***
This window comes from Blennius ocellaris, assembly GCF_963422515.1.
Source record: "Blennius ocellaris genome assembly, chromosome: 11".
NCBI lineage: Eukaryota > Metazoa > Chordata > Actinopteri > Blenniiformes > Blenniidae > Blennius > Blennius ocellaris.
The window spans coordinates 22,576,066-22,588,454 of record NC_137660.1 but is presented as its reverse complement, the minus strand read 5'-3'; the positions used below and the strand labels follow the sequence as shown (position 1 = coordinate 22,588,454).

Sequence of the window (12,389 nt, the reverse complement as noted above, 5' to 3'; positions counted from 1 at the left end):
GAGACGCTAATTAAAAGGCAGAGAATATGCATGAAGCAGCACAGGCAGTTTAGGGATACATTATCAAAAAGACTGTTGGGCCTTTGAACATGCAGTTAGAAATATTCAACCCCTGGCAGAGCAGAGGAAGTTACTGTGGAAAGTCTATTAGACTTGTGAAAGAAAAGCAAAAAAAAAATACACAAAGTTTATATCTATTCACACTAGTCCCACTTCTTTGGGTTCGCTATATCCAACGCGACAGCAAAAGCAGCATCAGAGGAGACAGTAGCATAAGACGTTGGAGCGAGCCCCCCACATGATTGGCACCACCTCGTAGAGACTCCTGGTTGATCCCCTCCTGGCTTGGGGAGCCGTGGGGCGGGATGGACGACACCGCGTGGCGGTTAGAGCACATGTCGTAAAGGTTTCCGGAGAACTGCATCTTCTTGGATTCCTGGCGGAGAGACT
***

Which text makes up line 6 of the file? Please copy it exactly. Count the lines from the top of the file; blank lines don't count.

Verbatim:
GAGACGCTAATTAAAAGGCAGAGAATATGCATGAAGCAGCACAGGCAGTTTAGGGATACATTATCAAAAAGACTGTTGGGCCTTTGAACATGCAGTTAGAAATATTCAACCCCTGGCAGAGCAGAGGAAGTTACTGTGGAAAGTCTATTAGACTTGTGAAAGAAAAGCAAAAAAAAAATACACAAAGTTTATATCTATTCACACTAGTCCCACTTCTTTGGGTTCGCTATATCCAACGCGACAGCAAAAGCAGCATCAGAGGAGACAGTAGCATAAGACGTTGGAGCGAGCCCCCCACATGATTGGCACCACCTCGTAGAGACTCCTGGTTGATCCCCTCCTGGCTTGGGGAGCCGTGGGGCGGGATGGACGACACCGCGTGGCGGTTAGAGCACATGTCGTAAAGGTTTCCGGAGAACTGCATCTTCTTGGATTCCTGGCGGAGAGACT